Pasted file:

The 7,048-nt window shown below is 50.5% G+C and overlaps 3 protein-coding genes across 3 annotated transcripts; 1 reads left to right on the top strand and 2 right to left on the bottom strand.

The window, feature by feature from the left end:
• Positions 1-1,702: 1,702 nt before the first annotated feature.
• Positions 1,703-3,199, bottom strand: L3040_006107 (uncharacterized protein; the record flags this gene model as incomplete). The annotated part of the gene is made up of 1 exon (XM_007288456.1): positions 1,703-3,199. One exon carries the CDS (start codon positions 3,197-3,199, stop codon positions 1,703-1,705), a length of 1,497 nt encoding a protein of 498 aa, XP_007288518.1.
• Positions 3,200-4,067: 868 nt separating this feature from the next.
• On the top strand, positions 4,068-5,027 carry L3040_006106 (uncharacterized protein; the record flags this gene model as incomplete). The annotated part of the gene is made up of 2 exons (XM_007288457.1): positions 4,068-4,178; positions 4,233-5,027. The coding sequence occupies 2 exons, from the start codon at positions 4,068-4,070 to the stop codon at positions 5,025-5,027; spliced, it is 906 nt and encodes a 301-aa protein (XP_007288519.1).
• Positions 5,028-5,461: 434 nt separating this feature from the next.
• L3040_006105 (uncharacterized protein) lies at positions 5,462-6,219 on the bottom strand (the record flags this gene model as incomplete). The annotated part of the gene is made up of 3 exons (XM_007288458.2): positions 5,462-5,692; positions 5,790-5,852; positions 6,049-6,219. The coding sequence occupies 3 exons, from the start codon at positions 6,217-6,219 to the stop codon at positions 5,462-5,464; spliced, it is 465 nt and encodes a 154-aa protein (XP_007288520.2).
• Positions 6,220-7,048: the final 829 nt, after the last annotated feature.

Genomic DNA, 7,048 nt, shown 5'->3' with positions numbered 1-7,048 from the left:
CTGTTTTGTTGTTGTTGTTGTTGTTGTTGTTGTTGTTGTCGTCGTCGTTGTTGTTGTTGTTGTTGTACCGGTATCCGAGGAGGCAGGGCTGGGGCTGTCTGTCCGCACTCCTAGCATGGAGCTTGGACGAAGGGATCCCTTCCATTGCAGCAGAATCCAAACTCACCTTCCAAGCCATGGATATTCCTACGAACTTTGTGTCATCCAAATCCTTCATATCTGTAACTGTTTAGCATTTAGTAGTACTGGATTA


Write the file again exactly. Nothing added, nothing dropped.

The 7,048-nt window shown below is 50.5% G+C and overlaps 3 protein-coding genes across 3 annotated transcripts; 1 reads left to right on the top strand and 2 right to left on the bottom strand.

The window, feature by feature from the left end:
• Positions 1-1,702: 1,702 nt before the first annotated feature.
• Positions 1,703-3,199, bottom strand: L3040_006107 (uncharacterized protein; the record flags this gene model as incomplete). The annotated part of the gene is made up of 1 exon (XM_007288456.1): positions 1,703-3,199. One exon carries the CDS (start codon positions 3,197-3,199, stop codon positions 1,703-1,705), a length of 1,497 nt encoding a protein of 498 aa, XP_007288518.1.
• Positions 3,200-4,067: 868 nt separating this feature from the next.
• On the top strand, positions 4,068-5,027 carry L3040_006106 (uncharacterized protein; the record flags this gene model as incomplete). The annotated part of the gene is made up of 2 exons (XM_007288457.1): positions 4,068-4,178; positions 4,233-5,027. The coding sequence occupies 2 exons, from the start codon at positions 4,068-4,070 to the stop codon at positions 5,025-5,027; spliced, it is 906 nt and encodes a 301-aa protein (XP_007288519.1).
• Positions 5,028-5,461: 434 nt separating this feature from the next.
• L3040_006105 (uncharacterized protein) lies at positions 5,462-6,219 on the bottom strand (the record flags this gene model as incomplete). The annotated part of the gene is made up of 3 exons (XM_007288458.2): positions 5,462-5,692; positions 5,790-5,852; positions 6,049-6,219. The coding sequence occupies 3 exons, from the start codon at positions 6,217-6,219 to the stop codon at positions 5,462-5,464; spliced, it is 465 nt and encodes a 154-aa protein (XP_007288520.2).
• Positions 6,220-7,048: the final 829 nt, after the last annotated feature.

Genomic DNA, 7,048 nt, shown 5'->3' with positions numbered 1-7,048 from the left:
CTGTTTTGTTGTTGTTGTTGTTGTTGTTGTTGTTGTTGTCGTCGTCGTTGTTGTTGTTGTTGTTGTACCGGTATCCGAGGAGGCAGGGCTGGGGCTGTCTGTCCGCACTCCTAGCATGGAGCTTGGACGAAGGGATCCCTTCCATTGCAGCAGAATCCAAACTCACCTTCCAAGCCATGGATATTCCTACGAACTTTGTGTCATCCAAATCCTTCATATCTGTAACTGTTTAGCATTTAGTAGTACTGGATTA